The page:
Ben C. Smith wrote:
I will start with the treatment of independent exorcists.
Luke 9.49-50 (confer
49 John answered and said, “Master, we saw someone casting out demons in Your name; and we tried to prevent him because he does not follow along with us.” 50 But Jesus said to him, “Do not hinder him; for he who is not against you is for you.”
13 But also some of the Jewish exorcists, who went from place to place, attempted to name over those who had the evil spirits the name of the Lord Jesus, saying, “I adjure you by Jesus whom Paul preaches.” 14 Seven sons of one Sceva, a Jewish chief priest, were doing this. 15 And the evil spirit answered and said to them, “I recognize Jesus, and I know about Paul, but who are you?” 16 And the man, in whom was the evil spirit, leaped on them and subdued all of them and overpowered them, so that they fled out of that house naked and wounded. 17 This became known to all, both Jews and Greeks, who lived in Ephesus; and fear fell upon them all and the name of the Lord Jesus was being magnified.
Casting out demons in Jesus' name produces very different results here.
Magic (as in belief that men could control demons who in turn control physical phenomenon, by means of incantations and rites) has always carried the risk of failing to achieve ones' goal. Usually this is perceived as some sort of failed attempt at the proper rituals. Magicians took very great pains to create amulets and such to pre-plant around town, usually buried, that could be called upon as needed at the moment.
I guess the author of Acts was assuming that these sons of Sceva (all seven at once?) must not have used the correct incantations or utilized improper ritual objects (the incantation is not given). That will teach them (which ties in with Luke, as Jesus did not forbid them, knowing that their attempts will fail - only Jesus has absolute authority, he's "connected" to the "big kahuna" IAO, so to speak, and does not need to use incantations/rituals).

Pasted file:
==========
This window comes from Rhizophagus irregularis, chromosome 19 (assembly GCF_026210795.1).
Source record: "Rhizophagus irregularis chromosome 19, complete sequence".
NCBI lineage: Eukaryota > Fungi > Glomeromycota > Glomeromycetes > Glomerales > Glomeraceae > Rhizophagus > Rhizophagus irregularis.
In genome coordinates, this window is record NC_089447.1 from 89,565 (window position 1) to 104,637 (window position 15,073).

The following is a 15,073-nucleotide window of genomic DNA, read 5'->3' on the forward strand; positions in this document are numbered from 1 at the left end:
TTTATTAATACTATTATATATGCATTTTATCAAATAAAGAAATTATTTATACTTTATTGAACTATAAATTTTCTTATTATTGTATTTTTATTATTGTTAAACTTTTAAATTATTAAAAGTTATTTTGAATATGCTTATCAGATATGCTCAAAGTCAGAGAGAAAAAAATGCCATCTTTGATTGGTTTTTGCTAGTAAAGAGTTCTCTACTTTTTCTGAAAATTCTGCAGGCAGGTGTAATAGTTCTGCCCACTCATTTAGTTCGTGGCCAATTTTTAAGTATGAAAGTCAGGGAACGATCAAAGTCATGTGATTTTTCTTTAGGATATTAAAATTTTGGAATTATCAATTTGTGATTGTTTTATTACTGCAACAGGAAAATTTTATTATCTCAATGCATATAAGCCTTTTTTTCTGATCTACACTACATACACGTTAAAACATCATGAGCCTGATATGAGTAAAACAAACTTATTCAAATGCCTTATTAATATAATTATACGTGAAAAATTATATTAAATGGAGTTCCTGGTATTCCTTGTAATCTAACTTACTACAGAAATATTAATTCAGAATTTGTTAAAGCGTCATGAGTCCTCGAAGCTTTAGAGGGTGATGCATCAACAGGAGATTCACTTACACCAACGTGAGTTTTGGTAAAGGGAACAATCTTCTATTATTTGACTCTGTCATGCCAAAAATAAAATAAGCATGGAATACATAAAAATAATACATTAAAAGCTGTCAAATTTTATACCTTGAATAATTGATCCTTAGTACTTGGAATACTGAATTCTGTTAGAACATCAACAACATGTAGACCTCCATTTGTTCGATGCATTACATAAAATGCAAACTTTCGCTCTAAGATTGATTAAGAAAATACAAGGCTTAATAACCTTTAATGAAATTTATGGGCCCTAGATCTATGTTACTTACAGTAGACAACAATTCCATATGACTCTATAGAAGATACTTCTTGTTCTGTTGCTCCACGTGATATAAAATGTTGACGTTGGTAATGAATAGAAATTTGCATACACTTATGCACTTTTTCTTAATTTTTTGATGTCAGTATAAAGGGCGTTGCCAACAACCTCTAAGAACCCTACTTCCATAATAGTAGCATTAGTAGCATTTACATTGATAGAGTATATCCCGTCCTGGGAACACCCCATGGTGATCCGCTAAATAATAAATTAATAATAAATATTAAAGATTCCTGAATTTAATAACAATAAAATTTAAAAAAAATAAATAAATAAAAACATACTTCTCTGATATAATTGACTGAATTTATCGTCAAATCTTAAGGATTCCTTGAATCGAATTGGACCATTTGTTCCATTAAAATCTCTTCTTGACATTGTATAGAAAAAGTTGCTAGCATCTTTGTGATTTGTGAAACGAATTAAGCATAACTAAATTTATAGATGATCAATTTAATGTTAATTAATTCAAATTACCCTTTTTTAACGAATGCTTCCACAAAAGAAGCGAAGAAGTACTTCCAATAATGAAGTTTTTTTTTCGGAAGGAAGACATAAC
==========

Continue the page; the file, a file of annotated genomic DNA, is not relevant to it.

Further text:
But that is why all those ritual objects are buried around, so if the demon will not obey you, you find the object that summons the disobedient demon's superior demon, and command the superior demon to command his subordinate demon to comply with the magician's command. The appropriate incantations/rituals may well work, if only by chance, on the superior demon, You never know with them demons ... It does not appear that the sons of Sceva expected such a violent reaction by the demon in the man, as running away with their clothes torn off would have made attempting another incantation difficult, so they were clearly unprepared and mere amateurs.
And what the heck are seven "chief priest's" sons doing in Ephesus. Are we speaking of a shaman or pagan priest here? I wonder if the "chief priest" was not a Magian priest, and thus representative of Magi in general, popularly considered to be the highest authorities in such matters as demon commanding. The author of Acts is not phased, but amused, that they didn't know the proper incantations/rituals for such a demon. Everyone (= the author of Acts) knows that Judean "magicians" like Jesus would kick Magian priest ass, as the author of Luke describes Jesus' almost effortless abilities to command demons and by implication control the elements (sorry no alchemy here, the ancients only recognized four or five elements (air, fire, water, earth and on a good day ether).
This really only suggests that the two accounts do not have to be considered inconsistent with one another. Still, I'm not ready to equate the author of Luke with the author of Acts. If I remember correctly, there are differences in vocabulary (IIRC, the vocabulary of the author of Acts more closely resembles that of the gospel of John than the gospel of Luke, but I haven't located the article I thought I had read on the subject).